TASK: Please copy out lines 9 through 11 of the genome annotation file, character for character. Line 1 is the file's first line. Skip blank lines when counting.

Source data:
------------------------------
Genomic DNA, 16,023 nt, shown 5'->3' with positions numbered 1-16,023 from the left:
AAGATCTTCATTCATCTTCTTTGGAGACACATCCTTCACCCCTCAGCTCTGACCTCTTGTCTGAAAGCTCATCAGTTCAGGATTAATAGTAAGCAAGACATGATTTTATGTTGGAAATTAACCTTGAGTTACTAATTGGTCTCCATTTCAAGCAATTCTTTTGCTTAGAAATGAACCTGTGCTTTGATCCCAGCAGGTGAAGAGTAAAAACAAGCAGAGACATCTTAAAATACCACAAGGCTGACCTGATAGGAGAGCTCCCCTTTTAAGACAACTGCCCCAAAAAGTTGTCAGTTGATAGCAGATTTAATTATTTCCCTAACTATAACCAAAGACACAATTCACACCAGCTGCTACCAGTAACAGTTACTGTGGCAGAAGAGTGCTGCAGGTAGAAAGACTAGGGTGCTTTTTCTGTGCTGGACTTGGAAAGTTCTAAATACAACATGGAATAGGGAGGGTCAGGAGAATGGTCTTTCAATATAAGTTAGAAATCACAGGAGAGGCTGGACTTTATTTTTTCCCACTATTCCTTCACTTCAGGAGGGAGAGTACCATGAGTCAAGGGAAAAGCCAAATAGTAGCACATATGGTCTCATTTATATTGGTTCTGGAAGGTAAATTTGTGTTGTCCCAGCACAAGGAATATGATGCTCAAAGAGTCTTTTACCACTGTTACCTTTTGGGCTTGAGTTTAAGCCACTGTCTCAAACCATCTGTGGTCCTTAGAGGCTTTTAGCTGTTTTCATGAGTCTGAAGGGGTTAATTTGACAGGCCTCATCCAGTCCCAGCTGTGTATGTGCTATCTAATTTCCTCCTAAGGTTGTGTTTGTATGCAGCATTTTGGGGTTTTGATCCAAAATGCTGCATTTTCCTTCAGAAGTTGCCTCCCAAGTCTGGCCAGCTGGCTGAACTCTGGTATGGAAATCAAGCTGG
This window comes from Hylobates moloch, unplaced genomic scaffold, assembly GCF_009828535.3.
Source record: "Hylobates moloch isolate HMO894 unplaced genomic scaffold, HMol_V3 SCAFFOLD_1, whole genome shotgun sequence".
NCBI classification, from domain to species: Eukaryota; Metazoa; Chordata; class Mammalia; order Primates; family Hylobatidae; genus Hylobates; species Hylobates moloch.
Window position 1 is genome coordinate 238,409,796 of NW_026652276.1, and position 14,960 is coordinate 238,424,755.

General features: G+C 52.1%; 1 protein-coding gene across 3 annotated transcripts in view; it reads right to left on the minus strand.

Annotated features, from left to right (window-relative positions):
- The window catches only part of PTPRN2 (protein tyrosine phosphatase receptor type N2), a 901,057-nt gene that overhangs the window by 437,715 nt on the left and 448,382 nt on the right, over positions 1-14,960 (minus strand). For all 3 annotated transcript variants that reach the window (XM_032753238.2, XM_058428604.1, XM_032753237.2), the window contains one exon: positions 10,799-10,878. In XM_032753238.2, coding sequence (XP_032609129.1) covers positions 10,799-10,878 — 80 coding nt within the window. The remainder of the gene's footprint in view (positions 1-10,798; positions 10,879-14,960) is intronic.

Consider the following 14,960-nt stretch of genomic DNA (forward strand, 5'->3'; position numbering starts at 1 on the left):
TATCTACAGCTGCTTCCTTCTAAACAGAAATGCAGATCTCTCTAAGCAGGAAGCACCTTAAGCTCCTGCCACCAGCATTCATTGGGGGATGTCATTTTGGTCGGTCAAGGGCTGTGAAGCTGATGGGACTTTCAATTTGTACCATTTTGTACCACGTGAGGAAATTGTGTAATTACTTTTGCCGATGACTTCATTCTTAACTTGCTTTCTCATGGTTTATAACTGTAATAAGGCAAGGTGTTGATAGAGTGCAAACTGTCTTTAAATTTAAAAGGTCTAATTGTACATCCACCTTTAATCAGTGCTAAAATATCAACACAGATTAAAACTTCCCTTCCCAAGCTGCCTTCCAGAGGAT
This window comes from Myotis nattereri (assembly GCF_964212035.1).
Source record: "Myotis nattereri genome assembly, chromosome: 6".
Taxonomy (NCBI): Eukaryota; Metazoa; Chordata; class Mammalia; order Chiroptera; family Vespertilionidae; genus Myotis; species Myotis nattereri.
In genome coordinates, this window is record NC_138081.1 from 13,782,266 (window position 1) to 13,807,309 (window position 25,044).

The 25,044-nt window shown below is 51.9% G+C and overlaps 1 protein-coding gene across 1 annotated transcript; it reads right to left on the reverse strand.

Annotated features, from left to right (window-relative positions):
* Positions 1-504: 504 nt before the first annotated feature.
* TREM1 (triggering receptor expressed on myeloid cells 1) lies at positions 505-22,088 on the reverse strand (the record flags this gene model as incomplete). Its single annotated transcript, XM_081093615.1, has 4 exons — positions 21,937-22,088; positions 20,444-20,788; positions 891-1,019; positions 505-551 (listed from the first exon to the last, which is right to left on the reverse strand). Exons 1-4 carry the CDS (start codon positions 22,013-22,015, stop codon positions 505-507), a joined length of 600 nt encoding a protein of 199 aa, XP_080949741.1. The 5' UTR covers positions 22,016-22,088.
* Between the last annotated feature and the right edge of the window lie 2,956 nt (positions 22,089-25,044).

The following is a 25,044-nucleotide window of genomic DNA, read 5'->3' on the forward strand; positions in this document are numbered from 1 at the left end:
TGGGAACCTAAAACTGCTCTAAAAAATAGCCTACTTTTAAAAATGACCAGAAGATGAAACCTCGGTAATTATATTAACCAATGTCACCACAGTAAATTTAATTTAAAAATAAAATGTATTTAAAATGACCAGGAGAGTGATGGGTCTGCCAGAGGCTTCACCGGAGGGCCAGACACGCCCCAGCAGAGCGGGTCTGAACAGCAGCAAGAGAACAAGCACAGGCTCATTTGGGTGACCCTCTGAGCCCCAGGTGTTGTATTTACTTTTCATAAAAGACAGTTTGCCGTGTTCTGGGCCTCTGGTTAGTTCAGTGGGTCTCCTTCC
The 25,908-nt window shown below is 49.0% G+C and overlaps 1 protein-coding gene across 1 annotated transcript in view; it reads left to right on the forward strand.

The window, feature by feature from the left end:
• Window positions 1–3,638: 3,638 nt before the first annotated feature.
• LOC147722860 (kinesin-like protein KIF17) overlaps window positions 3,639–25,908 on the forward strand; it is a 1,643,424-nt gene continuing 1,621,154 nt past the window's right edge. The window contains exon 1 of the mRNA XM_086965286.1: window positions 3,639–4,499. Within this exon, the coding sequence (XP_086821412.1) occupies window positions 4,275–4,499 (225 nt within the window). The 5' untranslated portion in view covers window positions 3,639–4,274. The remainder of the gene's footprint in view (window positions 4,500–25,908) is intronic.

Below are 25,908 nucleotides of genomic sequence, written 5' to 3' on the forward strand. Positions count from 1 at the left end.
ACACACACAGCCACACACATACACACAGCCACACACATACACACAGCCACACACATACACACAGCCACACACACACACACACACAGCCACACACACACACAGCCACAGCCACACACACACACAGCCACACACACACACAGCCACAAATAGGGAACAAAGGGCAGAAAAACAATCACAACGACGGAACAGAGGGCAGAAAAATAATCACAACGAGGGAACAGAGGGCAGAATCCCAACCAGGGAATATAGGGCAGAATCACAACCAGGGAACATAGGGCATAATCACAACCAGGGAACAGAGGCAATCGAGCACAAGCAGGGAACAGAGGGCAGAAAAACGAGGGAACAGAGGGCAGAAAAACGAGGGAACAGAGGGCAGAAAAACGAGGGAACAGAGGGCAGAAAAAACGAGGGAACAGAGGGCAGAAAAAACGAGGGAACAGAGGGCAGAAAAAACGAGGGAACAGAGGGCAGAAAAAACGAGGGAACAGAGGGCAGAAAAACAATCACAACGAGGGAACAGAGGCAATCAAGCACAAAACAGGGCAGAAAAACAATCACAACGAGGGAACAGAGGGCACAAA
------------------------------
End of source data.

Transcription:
- The window catches only part of PTPRN2 (protein tyrosine phosphatase receptor type N2), a 901,057-nt gene that overhangs the window by 437,715 nt on the left and 448,382 nt on the right, over positions 1-14,960 (minus strand). For all 3 annotated transcript variants that reach the window (XM_032753238.2, XM_058428604.1, XM_032753237.2), the window contains one exon: positions 10,799-10,878. In XM_032753238.2, coding sequence (XP_032609129.1) covers positions 10,799-10,878 — 80 coding nt within the window. The remainder of the gene's footprint in view (positions 1-10,798; positions 10,879-14,960) is intronic.

Consider the following 14,960-nt stretch of genomic DNA (forward strand, 5'->3'; position numbering starts at 1 on the left):
TATCTACAGCTGCTTCCTTCTAAACAGAAATGCAGATCTCTCTAAGCAGGAAGCACCTTAAGCTCCTGCCACCAGCATTCATTGGGGGATGTCATTTTGGTCGGTCAAGGGCTGTGAAGCTGATGGGACTTTCAATTTGTACCATTTTGTACCACGTGAGGAAATTGTGTAATTACTTTTGCCGATGACTTCATTCTTAACTTGCTTTCTCATGGTTTATAACTGTAATAAGGCAAGGTGTTGATAGAGTGCAAACTGTCTTTAAATTTAAAAGGTCTAATTGTACATCCACCTTTAATCAGTGCTAAAATATCAACACAGATTAAAACTTCCCTTCCCAAGCTGCCTTCCAGAGGAT